I think that this could well be the right approach, but it's not totally clear to me. It could be that having slightly longer conversations with people would build more raport, give them a better sense of the ideas, and make them a lot more likely to continue to engage, so you get more/higher quality people lower down your funnel. My memory of going to freshers fairs was that if I had a proper conversation with someone it did make some difference to the likelihood that I engaged later on.

I also worry a bit about the maximizing for email addresses approach coming across as unfriendly.

It does seem right to me that arguing with people isn't worth the time.

I'd be interested in why Eli and Aaron think that the "maximize for email addresses" approach is correct long-term. I could well imagine that they've tried both approaches, and seen more engagement lower down the funnel with the "max for email addresses" approach.

[Speaking from my experience as a groups organizer, not on behalf of CEA]

Thanks Max! I too am not certain that this is the correct approach, and think there is a good case for longer form conversations due to the reasons you give. The rough case I'd make for the "maximizing" approach is:

1. It's easy to scale: You can easily gather 5-10 members of your group, give them 10-15 minutes of guidance and put them on the stall. I slightly worry about group members who are newer to EA having long form on-boarding conversations with new and interested people (in EA Oxford, we've previously taken some time to verify that people are knowledgable enough to have formal 1-1 conversations with newcomers).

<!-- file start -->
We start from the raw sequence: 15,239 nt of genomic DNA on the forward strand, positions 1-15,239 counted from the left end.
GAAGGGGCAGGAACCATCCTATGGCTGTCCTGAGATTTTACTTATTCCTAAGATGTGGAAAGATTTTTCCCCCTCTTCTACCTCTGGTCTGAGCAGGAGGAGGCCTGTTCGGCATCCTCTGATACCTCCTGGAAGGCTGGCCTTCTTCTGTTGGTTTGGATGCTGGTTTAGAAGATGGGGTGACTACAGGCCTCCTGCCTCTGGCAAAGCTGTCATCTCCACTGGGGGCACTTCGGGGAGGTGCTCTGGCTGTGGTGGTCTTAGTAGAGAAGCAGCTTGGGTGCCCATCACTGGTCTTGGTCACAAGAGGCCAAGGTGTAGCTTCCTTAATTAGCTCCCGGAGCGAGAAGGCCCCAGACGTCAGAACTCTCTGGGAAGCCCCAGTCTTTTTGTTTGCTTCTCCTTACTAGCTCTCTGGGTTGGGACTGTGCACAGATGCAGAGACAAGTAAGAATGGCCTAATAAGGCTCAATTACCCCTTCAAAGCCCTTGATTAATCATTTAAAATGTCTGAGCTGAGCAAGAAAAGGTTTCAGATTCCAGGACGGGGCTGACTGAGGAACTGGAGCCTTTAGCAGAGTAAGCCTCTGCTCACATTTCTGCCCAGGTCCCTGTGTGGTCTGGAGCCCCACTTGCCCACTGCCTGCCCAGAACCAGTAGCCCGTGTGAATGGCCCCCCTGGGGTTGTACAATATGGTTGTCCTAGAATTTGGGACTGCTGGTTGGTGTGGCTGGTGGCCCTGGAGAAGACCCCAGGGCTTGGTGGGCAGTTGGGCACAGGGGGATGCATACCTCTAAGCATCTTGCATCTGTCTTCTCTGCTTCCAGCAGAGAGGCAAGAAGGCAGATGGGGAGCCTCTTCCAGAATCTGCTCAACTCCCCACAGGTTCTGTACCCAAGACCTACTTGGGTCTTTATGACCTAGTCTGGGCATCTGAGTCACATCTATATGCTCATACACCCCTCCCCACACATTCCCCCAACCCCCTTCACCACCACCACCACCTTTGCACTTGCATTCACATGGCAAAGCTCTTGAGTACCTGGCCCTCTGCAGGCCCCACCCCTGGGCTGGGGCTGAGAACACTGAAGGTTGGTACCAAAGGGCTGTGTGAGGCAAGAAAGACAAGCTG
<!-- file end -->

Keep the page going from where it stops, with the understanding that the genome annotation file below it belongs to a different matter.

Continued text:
2. Activities fairs are often noisy and as such don't represent the best environment to engage in long form conversations.

3. Even if you do have long form conversations at the stall, they likely won't last longer than 5-10 minutes, which I think is generally not enough time for someone to properly understand what EA is. Often, when engaging in longer conversations at activity fairs, I've observed people come across as somewhat skeptical of EA, but in such a way that upon further reflection I could imagine them being reasonably excited about it. As such, it may be better to optimize for driving attendance at longer form events, such as a 1-1 coffee chat or a 1-hour introductory talk.

I agree that this approach could come across as unfriendly, and that it's important to make sure stall-runners are aware of this. Overall, I see this as a downside, but one that is probably worth it in the long run.